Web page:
Here’s a look at the timeline of events in the past two years since the NJAC act was enacted. Resistance to implement the Act carries on.
First, a move to replace the cosy collegium
NJAC Act was enacted in December 2014 to replace the two-decade old Collegium system of appointing judges to the higher judiciary with a panel comprising the CJI, two SC judges, Law Minister and two eminent persons.
Apex Court judges against cessation of Collegium
On Oct 16, 2015, SC struck down the Act passed by Parliament delivering a 4-1 verdict favouring continuing with the Collegium system, in which the executive would have no role at all in appointing judges
SC tells Centre to Draft MoP for appointment of judges
In the face of a standoff with the govt, the Court advised it to frame a draft Memorandum of Procedure (MOP) for future appointments in the higher judiciary. MOP was to be an improvement on the Collegium
The day when CJI broke down in front of the PM
On April 24 this year, CJI TS Thakur broke down in front of PM Modi at a conference and lamented “inaction” by the executive in increasing the number of judges. He urged the PM to ‘rise to the occasion’.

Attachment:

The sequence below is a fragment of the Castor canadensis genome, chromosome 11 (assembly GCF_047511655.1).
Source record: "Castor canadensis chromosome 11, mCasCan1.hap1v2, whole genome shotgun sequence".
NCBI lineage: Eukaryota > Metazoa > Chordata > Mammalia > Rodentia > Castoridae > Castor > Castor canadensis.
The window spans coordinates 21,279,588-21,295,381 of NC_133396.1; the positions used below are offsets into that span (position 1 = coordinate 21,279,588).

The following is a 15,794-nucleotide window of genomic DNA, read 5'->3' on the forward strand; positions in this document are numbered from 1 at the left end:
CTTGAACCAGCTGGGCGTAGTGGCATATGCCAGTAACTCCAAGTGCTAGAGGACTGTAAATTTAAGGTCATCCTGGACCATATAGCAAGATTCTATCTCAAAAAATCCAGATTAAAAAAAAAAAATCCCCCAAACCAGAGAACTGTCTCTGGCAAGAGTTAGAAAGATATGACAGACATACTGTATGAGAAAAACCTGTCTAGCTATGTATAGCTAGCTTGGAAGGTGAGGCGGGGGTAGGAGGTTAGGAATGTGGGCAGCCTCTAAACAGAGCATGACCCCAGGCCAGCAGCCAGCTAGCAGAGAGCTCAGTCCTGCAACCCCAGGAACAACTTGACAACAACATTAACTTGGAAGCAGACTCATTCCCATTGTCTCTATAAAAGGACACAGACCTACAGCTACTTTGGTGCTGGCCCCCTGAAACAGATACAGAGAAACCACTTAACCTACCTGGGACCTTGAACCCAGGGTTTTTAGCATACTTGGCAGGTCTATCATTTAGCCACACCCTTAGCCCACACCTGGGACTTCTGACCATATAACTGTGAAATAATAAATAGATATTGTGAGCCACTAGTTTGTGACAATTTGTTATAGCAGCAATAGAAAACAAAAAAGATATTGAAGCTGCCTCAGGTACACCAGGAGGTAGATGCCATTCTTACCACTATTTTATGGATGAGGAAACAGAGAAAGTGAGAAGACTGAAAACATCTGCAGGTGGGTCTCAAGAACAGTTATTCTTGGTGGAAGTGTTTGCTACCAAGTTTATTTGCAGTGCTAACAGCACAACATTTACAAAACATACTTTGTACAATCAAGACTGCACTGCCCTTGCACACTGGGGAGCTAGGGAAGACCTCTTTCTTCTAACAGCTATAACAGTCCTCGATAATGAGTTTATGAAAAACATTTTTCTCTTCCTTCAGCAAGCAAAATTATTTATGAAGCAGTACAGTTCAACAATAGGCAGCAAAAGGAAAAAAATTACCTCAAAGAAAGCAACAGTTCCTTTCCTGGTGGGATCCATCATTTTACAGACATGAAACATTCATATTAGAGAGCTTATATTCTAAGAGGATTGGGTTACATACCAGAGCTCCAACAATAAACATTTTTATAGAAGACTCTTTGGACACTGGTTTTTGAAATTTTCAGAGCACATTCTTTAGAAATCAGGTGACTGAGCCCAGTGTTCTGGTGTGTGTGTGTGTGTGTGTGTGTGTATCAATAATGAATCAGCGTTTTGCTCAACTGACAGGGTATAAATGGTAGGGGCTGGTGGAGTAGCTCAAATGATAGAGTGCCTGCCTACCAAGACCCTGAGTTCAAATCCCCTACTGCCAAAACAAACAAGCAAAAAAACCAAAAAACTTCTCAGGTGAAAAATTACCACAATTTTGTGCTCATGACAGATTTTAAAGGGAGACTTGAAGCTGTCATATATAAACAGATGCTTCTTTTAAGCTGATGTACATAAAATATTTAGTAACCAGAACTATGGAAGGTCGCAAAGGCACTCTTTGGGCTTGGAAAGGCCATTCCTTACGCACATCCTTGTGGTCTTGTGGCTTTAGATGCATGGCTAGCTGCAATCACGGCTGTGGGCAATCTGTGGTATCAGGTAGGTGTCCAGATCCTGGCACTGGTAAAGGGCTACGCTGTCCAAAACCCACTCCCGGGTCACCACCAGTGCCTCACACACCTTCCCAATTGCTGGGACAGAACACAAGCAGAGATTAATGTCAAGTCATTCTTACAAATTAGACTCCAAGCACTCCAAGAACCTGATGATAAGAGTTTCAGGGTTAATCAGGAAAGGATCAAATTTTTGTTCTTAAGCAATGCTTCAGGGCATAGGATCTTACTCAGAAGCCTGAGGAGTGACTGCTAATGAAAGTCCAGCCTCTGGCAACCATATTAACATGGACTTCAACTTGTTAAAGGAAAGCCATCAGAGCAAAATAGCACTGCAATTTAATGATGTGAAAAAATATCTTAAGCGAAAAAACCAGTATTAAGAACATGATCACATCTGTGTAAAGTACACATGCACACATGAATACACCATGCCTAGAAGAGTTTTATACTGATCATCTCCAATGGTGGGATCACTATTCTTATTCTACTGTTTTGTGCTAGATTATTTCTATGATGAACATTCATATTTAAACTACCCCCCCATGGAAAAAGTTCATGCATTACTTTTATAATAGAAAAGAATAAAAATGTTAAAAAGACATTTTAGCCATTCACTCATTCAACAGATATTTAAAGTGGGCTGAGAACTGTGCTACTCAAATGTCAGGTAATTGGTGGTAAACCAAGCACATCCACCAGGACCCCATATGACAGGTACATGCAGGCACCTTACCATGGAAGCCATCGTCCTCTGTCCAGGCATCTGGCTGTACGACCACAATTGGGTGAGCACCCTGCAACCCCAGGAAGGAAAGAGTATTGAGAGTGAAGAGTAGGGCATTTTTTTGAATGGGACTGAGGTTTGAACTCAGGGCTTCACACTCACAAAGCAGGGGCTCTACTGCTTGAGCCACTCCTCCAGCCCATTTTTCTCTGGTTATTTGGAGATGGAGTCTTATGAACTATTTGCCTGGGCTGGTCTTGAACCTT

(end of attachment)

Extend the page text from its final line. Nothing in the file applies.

One for Openness
- Justice Jasti Chelameswar wrote an equally strongly-worded dissenting verdict against the collegium system. He upheld the NJAC Act
- He said it is “empirically flawed” to say that the ‘primacy of the judiciary’ on the matter of appointment of judges is a basic feature of Constitution.
- The judge took strong issue with the majority verdict’s contention that the collegium system is an open system. “There is no accountability in this regard. The records are absolutely beyond the reach of any person including the judges of this court who are not lucky enough to become the Chief Justice of India,” he said.
- “To hold that govt should be totally excluded from the appointment process would be wholly illogical and inconsistent with foundations of theory of democracy and a doctrinal heresy,” he said, adding the AG was right in his submission that exclusion of the executive branch is destructive of the basic feature of checks and balances.
“It is clear that there is a complete comity of purpose between the judiciary and the political-executive in the matter of selection and appointment of High Court Judges. As views are exchanged in writing, views and counterviews are in black and white. Nothing happens secretly…,” said Justice J S Khehar, heading the five-judge Constitution bench.